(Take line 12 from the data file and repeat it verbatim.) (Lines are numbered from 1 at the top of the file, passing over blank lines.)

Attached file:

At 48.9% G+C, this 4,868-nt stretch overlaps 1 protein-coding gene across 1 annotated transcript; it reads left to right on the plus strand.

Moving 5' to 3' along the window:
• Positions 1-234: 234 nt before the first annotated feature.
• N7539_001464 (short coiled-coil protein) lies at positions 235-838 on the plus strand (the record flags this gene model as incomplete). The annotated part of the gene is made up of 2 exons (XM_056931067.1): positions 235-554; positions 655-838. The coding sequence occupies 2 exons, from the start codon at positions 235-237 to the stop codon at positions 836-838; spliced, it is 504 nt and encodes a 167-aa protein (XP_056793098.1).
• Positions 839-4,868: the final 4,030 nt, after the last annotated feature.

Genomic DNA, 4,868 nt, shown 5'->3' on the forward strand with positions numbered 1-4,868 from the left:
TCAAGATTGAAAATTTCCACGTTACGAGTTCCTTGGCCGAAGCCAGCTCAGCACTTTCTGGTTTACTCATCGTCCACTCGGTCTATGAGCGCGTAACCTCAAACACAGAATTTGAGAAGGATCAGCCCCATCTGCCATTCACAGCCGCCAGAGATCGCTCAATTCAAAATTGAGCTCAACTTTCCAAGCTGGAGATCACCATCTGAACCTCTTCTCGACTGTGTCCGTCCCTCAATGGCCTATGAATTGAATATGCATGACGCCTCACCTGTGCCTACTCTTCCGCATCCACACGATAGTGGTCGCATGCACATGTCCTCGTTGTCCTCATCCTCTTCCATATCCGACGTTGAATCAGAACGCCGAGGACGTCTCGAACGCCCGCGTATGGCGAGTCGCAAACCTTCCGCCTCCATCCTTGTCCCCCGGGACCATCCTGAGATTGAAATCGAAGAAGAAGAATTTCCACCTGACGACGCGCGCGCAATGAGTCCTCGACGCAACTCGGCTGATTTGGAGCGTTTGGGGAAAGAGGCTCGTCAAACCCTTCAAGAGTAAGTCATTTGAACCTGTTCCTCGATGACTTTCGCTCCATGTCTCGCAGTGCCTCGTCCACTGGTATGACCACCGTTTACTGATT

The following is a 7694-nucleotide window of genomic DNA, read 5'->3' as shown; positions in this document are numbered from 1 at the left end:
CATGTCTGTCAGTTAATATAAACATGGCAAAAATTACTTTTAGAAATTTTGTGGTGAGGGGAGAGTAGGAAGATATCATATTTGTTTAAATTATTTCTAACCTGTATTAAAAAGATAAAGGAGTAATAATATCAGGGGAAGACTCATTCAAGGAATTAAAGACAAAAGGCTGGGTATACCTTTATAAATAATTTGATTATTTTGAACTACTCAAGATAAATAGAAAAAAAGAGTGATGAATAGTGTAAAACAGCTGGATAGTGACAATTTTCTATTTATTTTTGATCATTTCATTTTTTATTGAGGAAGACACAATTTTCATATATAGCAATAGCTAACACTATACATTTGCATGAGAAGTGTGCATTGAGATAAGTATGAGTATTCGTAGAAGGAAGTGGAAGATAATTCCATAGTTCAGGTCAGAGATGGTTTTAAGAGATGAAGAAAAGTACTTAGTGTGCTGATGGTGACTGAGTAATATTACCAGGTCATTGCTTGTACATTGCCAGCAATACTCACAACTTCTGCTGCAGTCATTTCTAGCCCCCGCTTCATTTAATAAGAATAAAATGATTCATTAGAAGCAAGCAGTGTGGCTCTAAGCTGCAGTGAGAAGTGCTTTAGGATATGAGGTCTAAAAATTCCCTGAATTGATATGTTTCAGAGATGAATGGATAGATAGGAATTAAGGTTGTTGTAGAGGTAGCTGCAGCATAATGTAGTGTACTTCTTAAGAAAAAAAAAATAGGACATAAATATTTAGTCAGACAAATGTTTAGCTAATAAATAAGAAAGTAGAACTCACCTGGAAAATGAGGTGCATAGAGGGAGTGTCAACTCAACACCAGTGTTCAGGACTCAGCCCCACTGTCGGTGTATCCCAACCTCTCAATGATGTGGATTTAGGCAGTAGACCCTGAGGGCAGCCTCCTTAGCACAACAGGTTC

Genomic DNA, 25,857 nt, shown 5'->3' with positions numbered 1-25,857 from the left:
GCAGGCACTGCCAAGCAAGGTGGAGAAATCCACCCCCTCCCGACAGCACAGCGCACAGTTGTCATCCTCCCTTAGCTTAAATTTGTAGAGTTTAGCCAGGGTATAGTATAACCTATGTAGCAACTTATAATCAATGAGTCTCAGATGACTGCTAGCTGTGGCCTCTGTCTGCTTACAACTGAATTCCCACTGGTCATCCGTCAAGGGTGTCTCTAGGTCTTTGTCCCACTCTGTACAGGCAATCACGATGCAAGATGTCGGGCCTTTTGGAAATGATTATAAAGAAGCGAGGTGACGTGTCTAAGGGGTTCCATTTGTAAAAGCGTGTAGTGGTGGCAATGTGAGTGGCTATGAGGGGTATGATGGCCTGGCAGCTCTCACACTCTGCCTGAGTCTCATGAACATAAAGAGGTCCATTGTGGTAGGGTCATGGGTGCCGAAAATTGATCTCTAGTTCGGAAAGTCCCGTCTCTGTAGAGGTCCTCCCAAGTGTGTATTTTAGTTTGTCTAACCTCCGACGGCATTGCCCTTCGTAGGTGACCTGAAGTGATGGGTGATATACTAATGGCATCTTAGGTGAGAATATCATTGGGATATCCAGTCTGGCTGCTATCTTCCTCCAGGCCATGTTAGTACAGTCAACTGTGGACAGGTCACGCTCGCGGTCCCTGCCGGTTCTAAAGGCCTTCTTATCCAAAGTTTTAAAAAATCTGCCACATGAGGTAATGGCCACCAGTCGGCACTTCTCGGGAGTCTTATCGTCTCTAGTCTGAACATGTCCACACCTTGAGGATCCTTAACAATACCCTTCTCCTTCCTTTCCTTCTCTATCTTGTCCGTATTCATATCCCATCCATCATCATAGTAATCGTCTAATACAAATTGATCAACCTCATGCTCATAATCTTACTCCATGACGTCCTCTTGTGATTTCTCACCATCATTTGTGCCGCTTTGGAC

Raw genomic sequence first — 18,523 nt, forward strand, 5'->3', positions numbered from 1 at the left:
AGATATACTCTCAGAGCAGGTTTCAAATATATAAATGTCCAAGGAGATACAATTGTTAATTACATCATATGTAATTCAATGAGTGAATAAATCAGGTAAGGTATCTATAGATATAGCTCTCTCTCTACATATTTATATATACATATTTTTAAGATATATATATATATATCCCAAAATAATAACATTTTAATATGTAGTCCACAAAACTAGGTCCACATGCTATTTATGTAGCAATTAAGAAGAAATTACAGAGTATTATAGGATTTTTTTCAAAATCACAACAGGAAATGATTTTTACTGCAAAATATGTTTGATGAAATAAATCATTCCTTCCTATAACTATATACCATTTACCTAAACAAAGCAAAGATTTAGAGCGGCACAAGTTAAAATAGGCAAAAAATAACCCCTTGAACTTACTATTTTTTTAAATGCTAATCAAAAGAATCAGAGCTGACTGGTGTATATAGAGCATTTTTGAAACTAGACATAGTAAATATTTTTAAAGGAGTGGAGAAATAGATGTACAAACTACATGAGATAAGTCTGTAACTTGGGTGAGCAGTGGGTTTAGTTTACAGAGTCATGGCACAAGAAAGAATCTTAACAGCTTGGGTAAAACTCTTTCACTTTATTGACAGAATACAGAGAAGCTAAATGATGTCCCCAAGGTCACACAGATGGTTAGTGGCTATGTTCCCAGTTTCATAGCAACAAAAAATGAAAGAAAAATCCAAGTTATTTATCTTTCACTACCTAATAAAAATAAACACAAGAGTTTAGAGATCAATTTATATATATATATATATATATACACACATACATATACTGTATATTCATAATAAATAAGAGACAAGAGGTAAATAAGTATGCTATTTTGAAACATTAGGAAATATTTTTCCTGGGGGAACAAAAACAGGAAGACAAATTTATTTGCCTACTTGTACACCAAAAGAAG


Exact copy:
Raw genomic sequence first — 18,523 nt, forward strand, 5'->3', positions numbered from 1 at the left: